Notice that this signal has nothing to do with what he or she may have learned. The signal to employers—of diligence, persistence, and conformity—is just as strong whether the applicant studies Sanskrit or cement mixing. Notice, too, that signaling is a zero-sum game. Earning a college degree sends a message to employers only if other people don’t have college degrees. If everyone gets a bachelor’s, you need to earn a master’s or a doctorate to stand out, even if the job doesn’t require one. This rat race leads to overeducation and the devaluation of credentials. (High school really was considered high in the past.)
Lots of economists and even educators are willing to admit that signaling is part of why degree holders earn more. Caplan estimates it accounts for fully four-fifths of a degree’s value, leaving just one-fifth for human capital. He doesn’t stop there: Likening education to a useless toenail fungus cream, he favors cutting way back on public funding for it. In a December interview about the book with Tucker Carlson on Fox News, Caplan said that only about 5 percent of Americans should go to a four-year college. The rest would do better learning a useful trade in vocational education. “By temperament,” he writes in the book, “I am an extremist.”
Michael Spence, Kenneth Arrow, Joseph Stiglitz, Thomas Schelling, and Edmund Phelps, all Nobel laureates in economics, have contributed to the theory of signaling over the past half-century. But most scholars haven’t been willing to follow the theory to its logical conclusion, Caplan says. People who criticize today’s system get stomped, he writes. “Education’s like John Gotti, the legendary ‘Teflon Don’: guilty as sin, but everyone’s petrified to testify against it.”
Even strong believers in public education find some points of agreement with Caplan. Linda Galipeau, chief executive officer of staffing provider Randstad North America, says credentialism is a problem for lots of job prospects. “Their first interview today is with an algorithm. They’re getting shut out by a robot.” A study in October by Harvard Business School and others found that in 2015, 67 percent of production-supervisor job postings asked for a college degree, even though only 16 percent of employed production supervisors had one. “We’ve trundled into an over-academicized form of higher education,” says economist Tharman Shanmugaratnam, the deputy prime minister of Singapore.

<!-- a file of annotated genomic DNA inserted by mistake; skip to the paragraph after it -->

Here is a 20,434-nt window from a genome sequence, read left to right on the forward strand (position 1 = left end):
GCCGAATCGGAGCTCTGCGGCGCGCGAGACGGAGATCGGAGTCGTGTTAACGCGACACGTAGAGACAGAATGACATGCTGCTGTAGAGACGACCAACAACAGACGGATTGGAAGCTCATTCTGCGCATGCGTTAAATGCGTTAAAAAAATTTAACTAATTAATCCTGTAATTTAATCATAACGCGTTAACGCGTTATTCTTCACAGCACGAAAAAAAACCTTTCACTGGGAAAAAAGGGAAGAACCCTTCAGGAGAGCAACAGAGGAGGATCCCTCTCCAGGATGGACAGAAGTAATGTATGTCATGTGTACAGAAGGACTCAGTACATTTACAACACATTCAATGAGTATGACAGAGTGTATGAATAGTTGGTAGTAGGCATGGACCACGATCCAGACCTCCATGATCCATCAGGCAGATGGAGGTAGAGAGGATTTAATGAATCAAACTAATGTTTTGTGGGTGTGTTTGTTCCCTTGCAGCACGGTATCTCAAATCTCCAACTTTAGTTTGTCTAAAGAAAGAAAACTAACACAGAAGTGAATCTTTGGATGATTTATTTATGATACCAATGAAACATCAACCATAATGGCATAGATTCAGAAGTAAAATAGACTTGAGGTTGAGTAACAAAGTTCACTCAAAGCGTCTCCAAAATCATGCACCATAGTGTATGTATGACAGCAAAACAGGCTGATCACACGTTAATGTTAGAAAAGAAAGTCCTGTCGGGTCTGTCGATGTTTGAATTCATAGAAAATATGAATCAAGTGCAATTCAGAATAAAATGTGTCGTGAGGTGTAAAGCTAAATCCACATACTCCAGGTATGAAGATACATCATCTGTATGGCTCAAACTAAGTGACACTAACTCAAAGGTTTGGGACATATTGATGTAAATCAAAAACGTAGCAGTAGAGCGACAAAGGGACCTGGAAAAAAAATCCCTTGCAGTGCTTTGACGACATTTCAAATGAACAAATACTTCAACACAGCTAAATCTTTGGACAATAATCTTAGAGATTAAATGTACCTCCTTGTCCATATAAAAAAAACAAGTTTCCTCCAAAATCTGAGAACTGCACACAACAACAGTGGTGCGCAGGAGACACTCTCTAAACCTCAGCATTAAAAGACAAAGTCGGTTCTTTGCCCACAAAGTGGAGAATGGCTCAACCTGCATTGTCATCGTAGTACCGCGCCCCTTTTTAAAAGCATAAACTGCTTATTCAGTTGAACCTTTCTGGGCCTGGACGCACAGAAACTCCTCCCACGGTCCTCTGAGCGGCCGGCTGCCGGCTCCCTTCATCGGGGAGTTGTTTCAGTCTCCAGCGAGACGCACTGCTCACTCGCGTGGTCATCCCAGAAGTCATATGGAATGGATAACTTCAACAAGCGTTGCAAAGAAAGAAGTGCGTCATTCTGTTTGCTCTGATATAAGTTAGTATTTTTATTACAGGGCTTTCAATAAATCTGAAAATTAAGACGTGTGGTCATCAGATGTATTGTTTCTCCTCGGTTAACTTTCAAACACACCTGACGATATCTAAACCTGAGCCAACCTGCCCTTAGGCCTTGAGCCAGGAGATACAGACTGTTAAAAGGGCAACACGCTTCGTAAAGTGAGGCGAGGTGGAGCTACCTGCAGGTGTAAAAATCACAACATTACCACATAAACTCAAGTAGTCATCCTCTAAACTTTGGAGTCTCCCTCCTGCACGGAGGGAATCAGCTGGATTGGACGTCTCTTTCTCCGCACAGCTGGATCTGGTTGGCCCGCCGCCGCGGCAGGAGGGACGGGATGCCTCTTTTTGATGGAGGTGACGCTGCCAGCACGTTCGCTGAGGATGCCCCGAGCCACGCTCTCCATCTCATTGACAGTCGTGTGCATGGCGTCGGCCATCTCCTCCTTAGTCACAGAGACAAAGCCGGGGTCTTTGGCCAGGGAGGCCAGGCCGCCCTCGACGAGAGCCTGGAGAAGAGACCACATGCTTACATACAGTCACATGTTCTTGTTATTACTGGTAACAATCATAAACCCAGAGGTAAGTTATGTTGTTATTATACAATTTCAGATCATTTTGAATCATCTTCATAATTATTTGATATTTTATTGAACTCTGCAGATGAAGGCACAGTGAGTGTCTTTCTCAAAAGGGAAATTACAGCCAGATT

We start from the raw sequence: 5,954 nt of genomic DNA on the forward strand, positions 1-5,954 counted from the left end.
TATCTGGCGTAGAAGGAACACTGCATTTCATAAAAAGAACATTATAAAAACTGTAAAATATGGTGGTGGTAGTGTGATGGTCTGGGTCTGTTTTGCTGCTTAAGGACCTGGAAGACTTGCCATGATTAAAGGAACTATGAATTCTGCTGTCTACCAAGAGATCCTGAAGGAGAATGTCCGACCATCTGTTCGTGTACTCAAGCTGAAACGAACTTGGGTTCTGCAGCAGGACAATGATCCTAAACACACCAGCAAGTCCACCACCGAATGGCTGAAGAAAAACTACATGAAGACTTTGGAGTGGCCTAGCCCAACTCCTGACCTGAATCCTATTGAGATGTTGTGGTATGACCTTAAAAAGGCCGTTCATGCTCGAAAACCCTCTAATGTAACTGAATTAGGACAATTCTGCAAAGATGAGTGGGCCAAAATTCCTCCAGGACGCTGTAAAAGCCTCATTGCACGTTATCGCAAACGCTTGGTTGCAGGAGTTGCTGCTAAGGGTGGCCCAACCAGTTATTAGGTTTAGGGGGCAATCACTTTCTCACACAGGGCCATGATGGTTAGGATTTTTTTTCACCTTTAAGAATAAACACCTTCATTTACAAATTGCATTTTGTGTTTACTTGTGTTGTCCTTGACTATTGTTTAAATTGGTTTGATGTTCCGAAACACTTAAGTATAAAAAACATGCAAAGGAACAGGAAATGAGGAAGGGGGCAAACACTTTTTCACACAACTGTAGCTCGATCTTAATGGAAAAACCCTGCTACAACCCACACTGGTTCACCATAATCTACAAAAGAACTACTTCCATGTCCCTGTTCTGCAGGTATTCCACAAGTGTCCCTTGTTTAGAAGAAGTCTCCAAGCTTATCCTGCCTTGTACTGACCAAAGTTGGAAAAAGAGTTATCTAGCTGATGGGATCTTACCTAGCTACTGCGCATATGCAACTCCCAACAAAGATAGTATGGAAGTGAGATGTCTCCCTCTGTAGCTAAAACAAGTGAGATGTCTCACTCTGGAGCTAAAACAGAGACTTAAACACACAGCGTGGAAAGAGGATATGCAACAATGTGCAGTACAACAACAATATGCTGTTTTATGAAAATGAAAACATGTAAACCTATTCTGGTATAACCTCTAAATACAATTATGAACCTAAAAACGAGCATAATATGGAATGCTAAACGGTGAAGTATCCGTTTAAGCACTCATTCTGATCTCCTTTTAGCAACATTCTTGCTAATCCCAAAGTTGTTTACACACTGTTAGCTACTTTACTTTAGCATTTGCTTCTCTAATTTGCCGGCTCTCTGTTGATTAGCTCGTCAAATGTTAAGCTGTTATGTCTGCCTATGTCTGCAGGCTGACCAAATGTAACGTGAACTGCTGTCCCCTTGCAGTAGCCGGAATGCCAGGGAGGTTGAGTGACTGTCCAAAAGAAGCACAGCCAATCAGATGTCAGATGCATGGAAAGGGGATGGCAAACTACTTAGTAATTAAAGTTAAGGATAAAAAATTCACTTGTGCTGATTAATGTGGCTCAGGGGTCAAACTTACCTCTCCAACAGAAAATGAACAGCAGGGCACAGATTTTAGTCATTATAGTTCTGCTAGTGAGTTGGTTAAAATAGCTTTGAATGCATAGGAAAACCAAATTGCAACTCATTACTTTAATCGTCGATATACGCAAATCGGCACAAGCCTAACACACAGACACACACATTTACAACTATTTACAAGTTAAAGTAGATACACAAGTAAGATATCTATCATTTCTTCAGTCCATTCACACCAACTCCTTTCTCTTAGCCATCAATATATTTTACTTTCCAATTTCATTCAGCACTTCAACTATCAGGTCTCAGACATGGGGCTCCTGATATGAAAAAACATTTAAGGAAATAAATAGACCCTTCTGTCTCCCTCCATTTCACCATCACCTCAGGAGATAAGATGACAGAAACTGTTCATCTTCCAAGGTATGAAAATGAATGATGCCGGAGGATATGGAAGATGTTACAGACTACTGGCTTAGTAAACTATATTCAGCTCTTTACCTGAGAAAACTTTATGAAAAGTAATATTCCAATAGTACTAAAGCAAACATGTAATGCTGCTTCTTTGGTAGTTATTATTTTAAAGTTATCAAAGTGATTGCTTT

I talked to Andrew Cohn, director of a poignant 2016 documentary, Night School, about the struggles of low-income adults in Indianapolis to complete their high school degrees. Many stumbled on algebra, which they would never need in their career. “You’re having large swaths of people dropping out because they’re not able to get through these barriers,” Cohn says. Some colleges of the City University of New York are experimenting with alternatives to conventional math because it’s a “killing field” for many students, Chancellor James Milliken says.
Caplan’s solution—slashing public support for public education—is what’s problematic. He argues that if subsidies were taken away, poor youths who couldn’t afford college would be unharmed, because employers would begin to view a diploma as a signal of family money, not brains. Maybe. But those strivers would also be deprived of the human capital that college builds—which even Caplan estimates at a fifth of the value of a degree and some other economists say is substantially higher. In a 2015 column for the Hechinger Report, an education website, Andre Perry, a fellow at the Brookings Institution, writes that the cliché “college isn’t for everyone” is code for “those people aren’t smart enough for college.”
Caplan is right that higher education consumes too much time and money for too little benefit. But the system needs to change in a way that would narrow society’s gaps, not widen them.